Employment Law Questions? Ask an Employment Lawyer.
This person seems like a real charming fellow.
In which state did this occur?
Terrific. I am licensed and practicing in California. In which county did this happen?
Ok, I am up toward Sacramento--I ask because there are sometimes local ordinances that may come into play. Is your pharmacy inside a hospital, or is it a retail pharmacy?
Ok, there are really two parts to this question that need to be addressed. The first is how the law responds, and the second is what you can expect. It is not all good news, but I will discuss it all with you, good and bad.
Under California Penal Code sec. 415:Any of the following persons shall be punished by imprisonmentin the county jail for a period of not more than 90 days, a fine ofnot more than four hundred dollars ($400), or both such imprisonmentand fine: (1) Any person who unlawfully fights in a public place orchallenges another person in a public place to fight. (2) Any person who maliciously and willfully disturbs anotherperson by loud and unreasonable noise. (3) Any person who uses offensive words in a public place whichare inherently likely to provoke an immediate violent reaction.
So it is actually a criminal offense to use offensive words in a public place which are inherently likely to provoke an immediate violent reaction. This is sometimes referred to as California's "disturbing the peace" law, or it's "fighting words" law.
So the question is whether someone calling you a dumb bitch or a stupid bitch in the context it was said is inherently likely to provoke an immediate violent reaction. If so, it is a criminal offense and law enforcement can get involved.
The challenge, frankly, is that law enforcement generally does not want to get involved with things like this. To prosecute the crime, it must be proven beyond a reasonable doubt that (1) the words were said, (2) they were offensive, (3) they were uttered in a public place, and (4) they can convince a jury that all of this, put together, is likely to provoke an immediate violent reaction.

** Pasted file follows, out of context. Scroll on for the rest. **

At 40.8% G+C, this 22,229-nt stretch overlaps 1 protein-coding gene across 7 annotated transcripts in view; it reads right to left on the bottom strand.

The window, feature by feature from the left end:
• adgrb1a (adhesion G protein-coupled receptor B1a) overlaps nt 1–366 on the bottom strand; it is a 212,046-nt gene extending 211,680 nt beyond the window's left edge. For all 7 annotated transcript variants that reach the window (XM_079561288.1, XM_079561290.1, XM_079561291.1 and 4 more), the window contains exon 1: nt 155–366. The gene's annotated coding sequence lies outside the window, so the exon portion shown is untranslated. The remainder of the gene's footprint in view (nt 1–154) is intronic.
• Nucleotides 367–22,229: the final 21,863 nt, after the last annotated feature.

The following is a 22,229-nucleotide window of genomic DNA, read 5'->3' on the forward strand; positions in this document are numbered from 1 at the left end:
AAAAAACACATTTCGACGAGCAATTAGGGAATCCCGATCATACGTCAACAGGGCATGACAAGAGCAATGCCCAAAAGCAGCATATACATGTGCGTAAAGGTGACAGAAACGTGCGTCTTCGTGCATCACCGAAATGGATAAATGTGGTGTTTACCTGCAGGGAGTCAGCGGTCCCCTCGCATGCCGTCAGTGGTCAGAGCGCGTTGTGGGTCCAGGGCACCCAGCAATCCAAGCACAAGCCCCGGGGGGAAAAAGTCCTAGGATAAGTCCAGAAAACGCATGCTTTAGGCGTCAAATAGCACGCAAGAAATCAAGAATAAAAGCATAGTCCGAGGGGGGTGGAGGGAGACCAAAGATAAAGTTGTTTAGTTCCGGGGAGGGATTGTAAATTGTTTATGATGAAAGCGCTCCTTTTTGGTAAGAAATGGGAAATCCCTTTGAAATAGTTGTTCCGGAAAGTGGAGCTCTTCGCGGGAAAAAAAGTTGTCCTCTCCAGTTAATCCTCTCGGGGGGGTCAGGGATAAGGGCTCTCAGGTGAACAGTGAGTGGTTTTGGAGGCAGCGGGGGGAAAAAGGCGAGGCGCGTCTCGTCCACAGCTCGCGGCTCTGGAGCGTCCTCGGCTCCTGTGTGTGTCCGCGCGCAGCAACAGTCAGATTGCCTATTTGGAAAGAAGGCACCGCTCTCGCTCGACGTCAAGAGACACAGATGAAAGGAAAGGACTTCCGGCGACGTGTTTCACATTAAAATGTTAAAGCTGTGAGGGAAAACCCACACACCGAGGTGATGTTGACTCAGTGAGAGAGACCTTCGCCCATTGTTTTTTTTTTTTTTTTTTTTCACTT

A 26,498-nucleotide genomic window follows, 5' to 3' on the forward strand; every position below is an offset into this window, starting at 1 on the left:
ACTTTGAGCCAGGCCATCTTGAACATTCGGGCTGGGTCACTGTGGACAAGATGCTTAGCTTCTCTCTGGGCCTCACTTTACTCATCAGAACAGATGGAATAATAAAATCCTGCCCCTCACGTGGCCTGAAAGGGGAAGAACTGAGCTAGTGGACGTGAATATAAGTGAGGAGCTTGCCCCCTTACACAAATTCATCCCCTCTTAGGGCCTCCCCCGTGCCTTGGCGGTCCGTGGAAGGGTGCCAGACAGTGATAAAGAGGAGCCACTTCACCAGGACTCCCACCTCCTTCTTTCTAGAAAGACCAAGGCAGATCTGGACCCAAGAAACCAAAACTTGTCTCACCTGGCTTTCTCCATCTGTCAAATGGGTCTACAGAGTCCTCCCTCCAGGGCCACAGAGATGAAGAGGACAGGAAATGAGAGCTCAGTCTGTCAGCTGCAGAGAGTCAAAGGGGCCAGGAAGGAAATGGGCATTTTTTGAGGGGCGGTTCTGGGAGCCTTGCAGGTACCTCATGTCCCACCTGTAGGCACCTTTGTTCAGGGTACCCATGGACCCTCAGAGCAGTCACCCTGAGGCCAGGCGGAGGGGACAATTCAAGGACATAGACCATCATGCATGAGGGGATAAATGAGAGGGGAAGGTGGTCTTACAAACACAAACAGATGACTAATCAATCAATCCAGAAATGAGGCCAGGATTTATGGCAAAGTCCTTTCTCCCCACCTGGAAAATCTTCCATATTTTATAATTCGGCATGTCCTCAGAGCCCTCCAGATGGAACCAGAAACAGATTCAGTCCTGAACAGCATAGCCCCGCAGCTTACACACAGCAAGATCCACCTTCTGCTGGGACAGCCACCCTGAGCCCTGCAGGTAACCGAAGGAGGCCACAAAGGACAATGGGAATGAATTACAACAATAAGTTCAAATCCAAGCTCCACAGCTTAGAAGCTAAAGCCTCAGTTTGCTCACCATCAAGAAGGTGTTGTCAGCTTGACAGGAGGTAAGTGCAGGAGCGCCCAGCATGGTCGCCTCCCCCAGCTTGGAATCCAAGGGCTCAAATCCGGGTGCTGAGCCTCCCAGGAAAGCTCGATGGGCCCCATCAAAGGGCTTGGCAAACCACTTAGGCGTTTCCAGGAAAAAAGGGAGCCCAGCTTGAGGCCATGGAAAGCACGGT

I am not saying that the criteria are not met; I am saying that law enforcement is generally disinclined to get involved unless they have the evidence that they need to move forward.
So it is not that the law is not on your side when something like that happens--but realistically, it is difficult to get results.
In a retail setting, your pharmacy and store can forbid the person from entering the store again, and most retail places have a procedure and policy in place for combative customers. Usually, the better thing to do is to let the store know what happened and that you wish to exercise your right to not be subject to that abuse, requesting the person be banned from the store. Then, if they enter again, they can be arrested for trespass.
So even though I can't solve the entire problem under these circumstances, my hope is that you know the law so you have a better idea of how to move forward from here.
Does this all make sense?
my problem is that the guy is trying to make problems for me at work by complaining to my supervisor. I have two witnesses who can attest to the fact he insulted me. I just don't want him to play the victim.
Do you deal with this person on a regular basis?
i am a licensed professional who needs to protect my reputation. I cannot have individuals insulting me and then threatening me or my license
Well, if someone curses you out, the potential legal protection is Penal Code 415, which makes it a law enforcement matter. It does not change the answer if the offender complains to your supervisor--they are either fighting words or they are not fighting words. The criteria of Penal Code 415 are either met or they are not. Sometimes in life, we encounter people who are just nasty, but it is illegal to utter fighting words--it is not illegal to be a nasty person. If the person was engaged in a pattern of harassing conduct, if there was a credible threat of violence, or if there was actual unlawful violence, then it would be possible to seek a restraining order against the perpetrator. If the person is just a bad person who is looking for someone to take it out on, then that's life, but it isn't illegal.
If the person is making false statements about your work that would harm your professional reputation, then there could also be a civil lawsuit for defamation of character, but calling someone the names you mentioned aren't about your work.
I'm licensed as well--the California bar association takes complaints about my conduct and ethics. Getting a call from them is like getting a call from the proctologist. So please understand that I understand your position, but I do have a duty to give you correct information. It is illegal to utter fighting words, you can get a restraining order against someone if there is a credible threat of violence, and you can file a civil suit if your character or work product has been defamed, but just calling someone nasty names is not, by itself, actionable.
name calling is not a big deal for me,but like I said it is my reputation that I care about. I am glad that there is a way that I can protect myself should this individual take it any further and cause harm to my reputation. thank you
Certainly. Did you have any other questions this evening?
no and thanks for all the help.